Burma VJ: Reporting from a Closed Country will be screened at the Old Fire Hall at the bottom of Main Street in Whitehorse on Monday, August 10th at 7 p.m. Tin Maung Htoo, Executive Director of Canadian Friends of Burma, will be a special guest. Admission to the film showing is by donation.

Michael Dougherty is co-chair of the social justice committee of Sacred Heart Cathedral of Whitehorse. Contact pazypan@yukon.net.

Namaste notes

Sunday, August 9 – 19th Sunday in Ordinary Time. Suggested reading John 6:41-51.

Sunday, August 9 – International Day of the World’s Indigenous Peoples will focus this year on the urgent need to preserve indigenous languages and the role of indigenous youth have in doing this.

Wednesday, August 12 – International Youth Day’s theme this year is “Sustainability: Our Challenge. Our Future.”

Friday, August 14 – Krishna Janmashtami is the Hindu festival celebrating the birth of Lord Krishna.

Get local stories you won't find anywhere else right to your inbox.
Sign up here

Just Posted

In a Feb. 17 statement, the City of Whitehorse announced it had adopted the what3words location technology used for emergency response. (Haley Ritchie/Yukon News)
Three words could make all the difference in an emergency

City of Whitehorse announced it had adopted the what3words location technology

Jesse Whelen, Blood Ties Four Directions harm reduction councillor, demonstrates how the organization tests for fentanyl in drugs in Whitehorse on May 12, 2020. The Yukon Coroner’s Service has confirmed three drug overdose deaths and one probable overdose death since mid-January. (Crystal Schick/Yukon News file)
Three overdose deaths caused by “varying levels of cocaine and fentanyl,” coroner says

Heather Jones says overdoses continue to take lives at an “alarming rate”

Wyatt's World for Feb. 24, 2021.
WYATT’S WORLD

Wyatt’s World for Feb. 24, 2021.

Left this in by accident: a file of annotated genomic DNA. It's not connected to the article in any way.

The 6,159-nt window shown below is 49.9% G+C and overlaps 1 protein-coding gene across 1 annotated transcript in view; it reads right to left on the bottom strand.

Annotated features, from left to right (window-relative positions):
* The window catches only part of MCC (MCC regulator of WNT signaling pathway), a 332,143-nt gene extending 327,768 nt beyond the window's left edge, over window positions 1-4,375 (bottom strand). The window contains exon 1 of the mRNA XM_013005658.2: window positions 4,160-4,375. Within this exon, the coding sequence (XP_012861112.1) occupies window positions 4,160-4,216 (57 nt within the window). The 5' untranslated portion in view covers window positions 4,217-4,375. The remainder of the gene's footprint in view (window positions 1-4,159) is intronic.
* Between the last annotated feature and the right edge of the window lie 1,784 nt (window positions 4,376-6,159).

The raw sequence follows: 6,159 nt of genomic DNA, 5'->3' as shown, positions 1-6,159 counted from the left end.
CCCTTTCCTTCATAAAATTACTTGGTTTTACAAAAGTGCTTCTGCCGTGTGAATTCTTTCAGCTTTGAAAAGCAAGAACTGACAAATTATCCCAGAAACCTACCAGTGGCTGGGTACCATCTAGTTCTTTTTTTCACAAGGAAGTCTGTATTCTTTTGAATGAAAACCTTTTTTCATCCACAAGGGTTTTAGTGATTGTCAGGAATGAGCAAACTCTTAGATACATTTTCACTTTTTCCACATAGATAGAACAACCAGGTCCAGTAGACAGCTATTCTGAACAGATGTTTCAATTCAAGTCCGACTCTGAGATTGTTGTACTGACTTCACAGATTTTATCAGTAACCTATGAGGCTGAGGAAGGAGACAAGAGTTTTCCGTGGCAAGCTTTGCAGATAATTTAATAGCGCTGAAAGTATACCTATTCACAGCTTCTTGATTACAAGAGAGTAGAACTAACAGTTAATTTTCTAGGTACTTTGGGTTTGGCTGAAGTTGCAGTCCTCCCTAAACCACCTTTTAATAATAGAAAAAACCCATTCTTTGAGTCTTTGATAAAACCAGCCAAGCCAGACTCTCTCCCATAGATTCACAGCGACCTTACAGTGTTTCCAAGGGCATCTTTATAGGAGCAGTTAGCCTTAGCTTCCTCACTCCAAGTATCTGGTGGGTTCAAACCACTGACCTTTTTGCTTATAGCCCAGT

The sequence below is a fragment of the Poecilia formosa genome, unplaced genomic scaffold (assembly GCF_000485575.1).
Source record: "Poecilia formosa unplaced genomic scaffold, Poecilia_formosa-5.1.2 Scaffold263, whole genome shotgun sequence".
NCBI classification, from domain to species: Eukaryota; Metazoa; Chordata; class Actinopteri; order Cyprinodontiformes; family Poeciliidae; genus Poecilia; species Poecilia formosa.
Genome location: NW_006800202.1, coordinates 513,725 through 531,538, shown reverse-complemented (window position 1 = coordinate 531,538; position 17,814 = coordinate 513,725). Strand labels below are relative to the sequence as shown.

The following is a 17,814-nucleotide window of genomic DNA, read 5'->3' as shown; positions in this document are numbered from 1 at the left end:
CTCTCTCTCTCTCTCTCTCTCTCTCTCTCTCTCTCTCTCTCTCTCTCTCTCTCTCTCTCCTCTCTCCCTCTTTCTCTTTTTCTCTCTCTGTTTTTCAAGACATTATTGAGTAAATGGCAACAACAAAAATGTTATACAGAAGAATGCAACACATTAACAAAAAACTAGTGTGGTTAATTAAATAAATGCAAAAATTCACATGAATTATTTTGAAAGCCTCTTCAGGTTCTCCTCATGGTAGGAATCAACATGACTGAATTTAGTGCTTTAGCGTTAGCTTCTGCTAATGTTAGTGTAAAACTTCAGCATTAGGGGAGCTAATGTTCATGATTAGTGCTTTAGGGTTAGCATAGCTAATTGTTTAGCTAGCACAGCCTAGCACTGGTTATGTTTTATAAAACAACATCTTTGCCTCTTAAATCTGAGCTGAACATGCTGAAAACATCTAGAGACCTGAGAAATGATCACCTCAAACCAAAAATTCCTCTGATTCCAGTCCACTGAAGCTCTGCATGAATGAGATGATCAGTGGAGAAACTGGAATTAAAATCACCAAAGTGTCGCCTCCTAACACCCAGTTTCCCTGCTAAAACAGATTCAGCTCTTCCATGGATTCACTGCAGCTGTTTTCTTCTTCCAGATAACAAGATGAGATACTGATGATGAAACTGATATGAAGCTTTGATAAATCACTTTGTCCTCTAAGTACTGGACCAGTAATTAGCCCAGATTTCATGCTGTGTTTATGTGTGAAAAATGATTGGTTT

Approximately 30 Yukoners protest for justice outside the Whitehorse courthouse on Feb. 22, while a preliminary assault hearing takes place inside. The Whitehorse rally took place after the Liard Aboriginal Women’s Society, based in Watson Lake, put out a call to action over the weekend. (Crystal Schick/Yukon News)
Courthouse rally denounces violence against Indigenous women

The Whitehorse rally took place after the Liard Aboriginal Women’s Society put out a call to action

Susie Rogan is a veteran musher with 14 years of racing experience and Yukon Journey organizer. (Yukon Journey Facebook)
Yukon Journey mushers begin 255-mile race

Eleven mushers are participating in the race from Pelly Crossing to Whitehorse

Legislative assembly on the last day of the fall sitting in Whitehorse on Nov. 22, 2018. As the legislature prepares to return on March 4, the three parties are continuing to finalize candidates in the territory’s 19 ridings. (Crystal Schick/Yukon News file)
Nine new candidates confirmed in Yukon ridings

It has been a busy two weeks as the parties try to firm up candidates

David Malcolm, 40, has been charged with assaulting and attempting to disarm a police officer after an incident in Whitehorse on Feb. 18. (Phil McLachlan/Capital News)
Man resists arrest, assaults officer

A Whitehorse man has been charged with assaulting and attempting to disarm… Continue reading

Yukon Energy in Whitehorse on Aug. 4, 2020. A site on Robert Service Way near the Alaska Highway has been selected as the future home of Yukon Energy’s energy storage project. (Crystal Schick/Yukon News file)
Site selected for Yukon Energy battery project

Planned to be in service by the end of 2022

The Yukon government and the Yukon First Nations Chamber of Commerce have signed a letter of understanding under the territory’s new procurement policy. (Crystal Schick/Yukon News file)
First Nation business registry planned under new procurement system

Letter of understanding signals plans to develop registry, boost procurement opportunities

US Consul General Brent Hardt during a wreath-laying ceremony at Peace Arch State Park in September 2020. Hardt said the two federal governments have been working closely on the issue of appropriate border measures during the pandemic. (John Kageorge photo)
New U.S. consul general says countries working closely on COVID-19 border

“I mean, the goal, obviously, is for both countries to get ahead of this pandemic.”

Legislative assembly on the last day of the fall sitting in Whitehorse on Nov. 22, 2018. (Crystal Schick/Yukon News file)
Start of spring sitting announced

The Yukon legislature is set to resume for the spring sitting on… Continue reading

Whitehorse City Hall. (Joel Krahn/Yukon News file)
City hall, briefly

A look at decisions made by Whitehorse City Council this week

Most Read